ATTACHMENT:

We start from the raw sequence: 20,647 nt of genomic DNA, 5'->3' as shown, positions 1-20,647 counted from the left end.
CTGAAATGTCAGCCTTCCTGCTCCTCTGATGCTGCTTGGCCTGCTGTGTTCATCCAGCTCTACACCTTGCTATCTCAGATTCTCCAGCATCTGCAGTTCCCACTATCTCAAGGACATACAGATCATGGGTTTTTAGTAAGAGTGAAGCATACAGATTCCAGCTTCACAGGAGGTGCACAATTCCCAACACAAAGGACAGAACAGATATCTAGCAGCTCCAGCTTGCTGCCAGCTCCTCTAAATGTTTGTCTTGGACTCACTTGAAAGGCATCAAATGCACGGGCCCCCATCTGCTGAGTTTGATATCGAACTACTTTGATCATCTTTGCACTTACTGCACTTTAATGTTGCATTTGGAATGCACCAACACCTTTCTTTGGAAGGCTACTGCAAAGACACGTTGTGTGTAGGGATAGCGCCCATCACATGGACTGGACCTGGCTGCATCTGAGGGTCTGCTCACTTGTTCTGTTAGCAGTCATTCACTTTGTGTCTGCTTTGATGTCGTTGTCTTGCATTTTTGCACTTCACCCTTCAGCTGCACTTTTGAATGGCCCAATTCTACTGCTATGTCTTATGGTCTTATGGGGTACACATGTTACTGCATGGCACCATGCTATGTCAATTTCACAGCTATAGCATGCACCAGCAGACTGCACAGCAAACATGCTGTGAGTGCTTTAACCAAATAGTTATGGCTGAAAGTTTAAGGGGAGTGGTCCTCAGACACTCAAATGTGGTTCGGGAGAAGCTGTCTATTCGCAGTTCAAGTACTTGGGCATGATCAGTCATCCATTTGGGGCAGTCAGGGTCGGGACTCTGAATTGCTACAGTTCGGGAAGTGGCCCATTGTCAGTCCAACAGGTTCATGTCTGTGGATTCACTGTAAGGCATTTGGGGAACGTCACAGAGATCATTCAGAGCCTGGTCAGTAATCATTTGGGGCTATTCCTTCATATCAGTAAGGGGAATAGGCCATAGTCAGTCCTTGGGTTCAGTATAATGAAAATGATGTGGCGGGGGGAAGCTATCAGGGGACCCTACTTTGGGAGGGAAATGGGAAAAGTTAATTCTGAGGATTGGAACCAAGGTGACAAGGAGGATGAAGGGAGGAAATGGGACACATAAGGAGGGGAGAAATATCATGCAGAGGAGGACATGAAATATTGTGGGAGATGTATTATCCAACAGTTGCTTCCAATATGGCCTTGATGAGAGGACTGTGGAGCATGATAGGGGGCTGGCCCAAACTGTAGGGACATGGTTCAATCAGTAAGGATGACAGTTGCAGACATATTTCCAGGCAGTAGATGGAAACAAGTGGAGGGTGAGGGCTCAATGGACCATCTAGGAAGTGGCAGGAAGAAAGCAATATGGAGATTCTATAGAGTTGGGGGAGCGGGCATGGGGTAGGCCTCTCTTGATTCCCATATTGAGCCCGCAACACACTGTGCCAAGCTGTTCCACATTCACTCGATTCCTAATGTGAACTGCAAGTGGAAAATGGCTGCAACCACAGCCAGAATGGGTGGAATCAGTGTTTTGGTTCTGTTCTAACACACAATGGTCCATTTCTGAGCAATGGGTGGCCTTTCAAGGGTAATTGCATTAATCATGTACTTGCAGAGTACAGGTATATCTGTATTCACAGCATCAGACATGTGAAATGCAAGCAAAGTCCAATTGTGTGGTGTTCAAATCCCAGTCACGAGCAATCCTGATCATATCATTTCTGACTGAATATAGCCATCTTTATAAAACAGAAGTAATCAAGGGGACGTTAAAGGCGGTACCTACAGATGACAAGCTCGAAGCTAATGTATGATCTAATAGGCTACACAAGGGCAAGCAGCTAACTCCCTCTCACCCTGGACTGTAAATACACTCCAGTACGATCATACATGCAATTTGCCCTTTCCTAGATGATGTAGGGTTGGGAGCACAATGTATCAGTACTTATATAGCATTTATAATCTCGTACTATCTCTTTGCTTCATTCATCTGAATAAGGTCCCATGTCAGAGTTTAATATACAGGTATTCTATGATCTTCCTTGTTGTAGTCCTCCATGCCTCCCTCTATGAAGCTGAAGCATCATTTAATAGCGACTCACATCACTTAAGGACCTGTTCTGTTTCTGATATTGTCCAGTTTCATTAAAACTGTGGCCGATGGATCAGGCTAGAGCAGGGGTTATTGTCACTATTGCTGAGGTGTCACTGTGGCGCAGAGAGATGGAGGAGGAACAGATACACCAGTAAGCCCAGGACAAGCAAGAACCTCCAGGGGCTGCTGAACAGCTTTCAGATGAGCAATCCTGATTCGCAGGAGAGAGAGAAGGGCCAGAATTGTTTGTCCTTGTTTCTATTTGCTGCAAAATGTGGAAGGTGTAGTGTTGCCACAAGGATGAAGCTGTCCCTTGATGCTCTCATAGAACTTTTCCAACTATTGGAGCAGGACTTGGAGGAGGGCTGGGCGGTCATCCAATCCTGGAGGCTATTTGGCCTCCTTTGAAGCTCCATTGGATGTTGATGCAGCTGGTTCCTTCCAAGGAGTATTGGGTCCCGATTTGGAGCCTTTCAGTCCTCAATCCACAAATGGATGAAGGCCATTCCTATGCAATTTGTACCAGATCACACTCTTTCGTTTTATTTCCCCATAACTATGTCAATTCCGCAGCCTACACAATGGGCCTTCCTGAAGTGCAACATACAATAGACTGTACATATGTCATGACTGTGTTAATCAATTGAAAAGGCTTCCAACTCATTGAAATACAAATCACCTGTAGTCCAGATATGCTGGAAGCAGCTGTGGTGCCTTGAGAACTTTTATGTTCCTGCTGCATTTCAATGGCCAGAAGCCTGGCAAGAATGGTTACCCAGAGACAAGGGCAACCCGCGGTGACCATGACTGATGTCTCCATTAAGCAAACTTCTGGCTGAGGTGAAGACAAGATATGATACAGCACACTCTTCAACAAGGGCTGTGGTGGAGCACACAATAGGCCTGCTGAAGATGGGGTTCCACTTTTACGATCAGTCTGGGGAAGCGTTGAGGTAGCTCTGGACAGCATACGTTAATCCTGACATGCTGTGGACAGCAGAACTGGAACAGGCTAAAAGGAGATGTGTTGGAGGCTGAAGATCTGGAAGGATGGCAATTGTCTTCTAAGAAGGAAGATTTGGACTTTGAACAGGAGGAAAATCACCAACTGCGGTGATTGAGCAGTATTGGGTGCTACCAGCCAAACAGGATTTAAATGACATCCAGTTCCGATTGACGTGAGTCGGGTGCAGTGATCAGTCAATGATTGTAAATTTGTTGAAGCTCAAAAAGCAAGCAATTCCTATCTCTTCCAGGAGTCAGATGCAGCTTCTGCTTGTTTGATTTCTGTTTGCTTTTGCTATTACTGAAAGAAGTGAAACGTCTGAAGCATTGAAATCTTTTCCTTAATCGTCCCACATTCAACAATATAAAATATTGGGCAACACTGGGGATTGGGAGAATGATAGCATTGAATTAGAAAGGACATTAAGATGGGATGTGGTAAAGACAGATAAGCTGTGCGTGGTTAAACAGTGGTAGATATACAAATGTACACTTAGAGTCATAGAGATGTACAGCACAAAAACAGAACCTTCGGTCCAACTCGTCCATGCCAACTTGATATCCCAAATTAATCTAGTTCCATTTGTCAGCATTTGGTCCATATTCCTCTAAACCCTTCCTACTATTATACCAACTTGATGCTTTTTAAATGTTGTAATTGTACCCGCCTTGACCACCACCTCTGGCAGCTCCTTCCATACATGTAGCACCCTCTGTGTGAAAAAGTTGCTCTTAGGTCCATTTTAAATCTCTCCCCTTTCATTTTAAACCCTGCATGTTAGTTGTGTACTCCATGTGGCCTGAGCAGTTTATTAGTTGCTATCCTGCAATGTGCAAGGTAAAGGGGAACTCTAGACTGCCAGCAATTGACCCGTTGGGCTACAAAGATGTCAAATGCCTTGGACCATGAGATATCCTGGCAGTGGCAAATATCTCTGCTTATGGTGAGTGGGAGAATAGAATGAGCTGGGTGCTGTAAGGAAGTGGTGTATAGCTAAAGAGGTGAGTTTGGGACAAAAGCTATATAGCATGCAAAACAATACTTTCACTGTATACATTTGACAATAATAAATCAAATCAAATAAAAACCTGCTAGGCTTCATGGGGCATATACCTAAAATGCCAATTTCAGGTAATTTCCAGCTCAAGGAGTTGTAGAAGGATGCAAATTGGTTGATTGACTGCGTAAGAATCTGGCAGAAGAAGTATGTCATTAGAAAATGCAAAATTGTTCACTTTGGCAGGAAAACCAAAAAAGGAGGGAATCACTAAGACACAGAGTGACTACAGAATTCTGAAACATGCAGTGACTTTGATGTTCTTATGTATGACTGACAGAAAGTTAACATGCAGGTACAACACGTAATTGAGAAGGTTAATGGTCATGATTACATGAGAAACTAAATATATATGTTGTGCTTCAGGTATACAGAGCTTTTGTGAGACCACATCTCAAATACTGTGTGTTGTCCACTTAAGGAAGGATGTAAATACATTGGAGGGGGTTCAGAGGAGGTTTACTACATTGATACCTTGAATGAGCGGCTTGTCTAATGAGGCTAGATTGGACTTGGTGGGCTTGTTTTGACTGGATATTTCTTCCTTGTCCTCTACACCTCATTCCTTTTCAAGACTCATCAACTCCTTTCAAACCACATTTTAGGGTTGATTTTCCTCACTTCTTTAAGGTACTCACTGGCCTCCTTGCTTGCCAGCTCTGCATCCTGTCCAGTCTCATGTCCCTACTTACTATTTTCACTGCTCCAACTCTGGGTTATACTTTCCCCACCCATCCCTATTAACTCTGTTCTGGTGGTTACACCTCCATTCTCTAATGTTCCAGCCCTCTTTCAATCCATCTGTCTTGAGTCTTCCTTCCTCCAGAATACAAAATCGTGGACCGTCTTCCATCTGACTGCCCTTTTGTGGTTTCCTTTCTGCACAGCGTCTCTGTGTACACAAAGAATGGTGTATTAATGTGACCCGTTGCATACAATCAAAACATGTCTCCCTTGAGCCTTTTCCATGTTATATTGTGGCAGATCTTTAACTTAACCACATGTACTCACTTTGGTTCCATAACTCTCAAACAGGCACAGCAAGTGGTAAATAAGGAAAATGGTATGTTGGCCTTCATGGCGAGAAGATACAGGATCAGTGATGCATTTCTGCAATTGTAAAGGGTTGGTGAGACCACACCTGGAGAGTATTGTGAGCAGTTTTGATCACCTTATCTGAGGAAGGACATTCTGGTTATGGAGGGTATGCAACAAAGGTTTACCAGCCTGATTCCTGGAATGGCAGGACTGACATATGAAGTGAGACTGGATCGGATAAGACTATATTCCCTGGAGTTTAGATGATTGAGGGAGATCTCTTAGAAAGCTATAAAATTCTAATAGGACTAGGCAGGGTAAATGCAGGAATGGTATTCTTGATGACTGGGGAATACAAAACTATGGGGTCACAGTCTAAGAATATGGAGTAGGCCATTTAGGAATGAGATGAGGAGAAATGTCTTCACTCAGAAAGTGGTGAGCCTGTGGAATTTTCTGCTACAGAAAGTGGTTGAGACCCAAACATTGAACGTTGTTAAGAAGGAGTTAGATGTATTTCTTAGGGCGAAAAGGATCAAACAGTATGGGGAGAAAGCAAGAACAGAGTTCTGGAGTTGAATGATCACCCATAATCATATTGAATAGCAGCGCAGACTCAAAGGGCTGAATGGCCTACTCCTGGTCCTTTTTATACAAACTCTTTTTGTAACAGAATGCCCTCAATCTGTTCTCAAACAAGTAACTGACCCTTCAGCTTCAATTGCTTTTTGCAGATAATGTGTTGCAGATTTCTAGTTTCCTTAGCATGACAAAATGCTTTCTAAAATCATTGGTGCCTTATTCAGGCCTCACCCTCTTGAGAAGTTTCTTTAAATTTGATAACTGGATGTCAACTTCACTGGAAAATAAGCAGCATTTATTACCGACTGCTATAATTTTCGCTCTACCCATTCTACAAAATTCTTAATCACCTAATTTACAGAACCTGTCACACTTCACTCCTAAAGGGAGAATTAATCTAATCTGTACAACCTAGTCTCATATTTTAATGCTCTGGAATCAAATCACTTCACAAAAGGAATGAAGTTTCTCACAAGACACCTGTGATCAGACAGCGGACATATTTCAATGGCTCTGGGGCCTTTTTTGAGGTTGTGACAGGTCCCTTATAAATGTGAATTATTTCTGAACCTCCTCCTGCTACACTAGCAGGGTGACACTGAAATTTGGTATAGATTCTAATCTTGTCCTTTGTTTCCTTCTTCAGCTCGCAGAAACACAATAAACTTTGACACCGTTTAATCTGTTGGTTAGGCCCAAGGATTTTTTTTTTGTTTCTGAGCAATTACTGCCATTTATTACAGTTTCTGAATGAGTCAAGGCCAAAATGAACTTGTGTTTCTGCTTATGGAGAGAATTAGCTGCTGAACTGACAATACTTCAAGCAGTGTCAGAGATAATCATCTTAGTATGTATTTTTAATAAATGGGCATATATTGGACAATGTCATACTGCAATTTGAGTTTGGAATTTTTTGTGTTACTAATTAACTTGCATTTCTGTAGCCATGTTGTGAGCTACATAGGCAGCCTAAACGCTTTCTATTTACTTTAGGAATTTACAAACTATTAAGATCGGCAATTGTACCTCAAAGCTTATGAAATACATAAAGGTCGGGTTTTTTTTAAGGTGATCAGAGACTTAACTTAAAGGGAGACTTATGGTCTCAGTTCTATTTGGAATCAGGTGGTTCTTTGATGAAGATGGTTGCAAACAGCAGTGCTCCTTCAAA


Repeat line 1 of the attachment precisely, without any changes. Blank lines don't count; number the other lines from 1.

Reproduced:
We start from the raw sequence: 20,647 nt of genomic DNA, 5'->3' as shown, positions 1-20,647 counted from the left end.